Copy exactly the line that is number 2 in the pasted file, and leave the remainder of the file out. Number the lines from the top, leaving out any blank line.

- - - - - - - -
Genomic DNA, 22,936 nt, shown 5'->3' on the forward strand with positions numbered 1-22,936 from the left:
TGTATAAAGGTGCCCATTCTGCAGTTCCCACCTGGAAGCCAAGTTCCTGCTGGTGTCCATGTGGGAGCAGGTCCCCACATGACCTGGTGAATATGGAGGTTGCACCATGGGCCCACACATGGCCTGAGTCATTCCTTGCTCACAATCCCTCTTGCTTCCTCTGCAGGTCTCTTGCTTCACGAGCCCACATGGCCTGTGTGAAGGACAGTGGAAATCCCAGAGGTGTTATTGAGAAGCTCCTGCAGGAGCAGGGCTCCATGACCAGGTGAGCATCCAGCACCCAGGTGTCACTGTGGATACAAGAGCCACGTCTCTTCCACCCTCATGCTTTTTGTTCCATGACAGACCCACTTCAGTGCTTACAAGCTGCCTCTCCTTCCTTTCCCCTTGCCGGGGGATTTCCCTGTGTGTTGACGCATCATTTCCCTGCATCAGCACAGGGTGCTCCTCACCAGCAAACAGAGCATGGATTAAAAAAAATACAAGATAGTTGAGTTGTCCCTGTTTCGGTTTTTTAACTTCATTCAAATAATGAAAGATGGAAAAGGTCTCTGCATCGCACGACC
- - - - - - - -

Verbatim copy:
TGTATAAAGGTGCCCATTCTGCAGTTCCCACCTGGAAGCCAAGTTCCTGCTGGTGTCCATGTGGGAGCAGGTCCCCACATGACCTGGTGAATATGGAGGTTGCACCATGGGCCCACACATGGCCTGAGTCATTCCTTGCTCACAATCCCTCTTGCTTCCTCTGCAGGTCTCTTGCTTCACGAGCCCACATGGCCTGTGTGAAGGACAGTGGAAATCCCAGAGGTGTTATTGAGAAGCTCCTGCAGGAGCAGGGCTCCATGACCAGGTGAGCATCCAGCACCCAGGTGTCACTGTGGATACAAGAGCCACGTCTCTTCCACCCTCATGCTTTTTGTTCCATGACAGACCCACTTCAGTGCTTACAAGCTGCCTCTCCTTCCTTTCCCCTTGCCGGGGGATTTCCCTGTGTGTTGACGCATCATTTCCCTGCATCAGCACAGGGTGCTCCTCACCAGCAAACAGAGCATGGATTAAAAAAAATACAAGATAGTTGAGTTGTCCCTGTTTCGGTTTTTTAACTTCATTCAAATAATGAAAGATGGAAAAGGTCTCTGCATCGCACGACC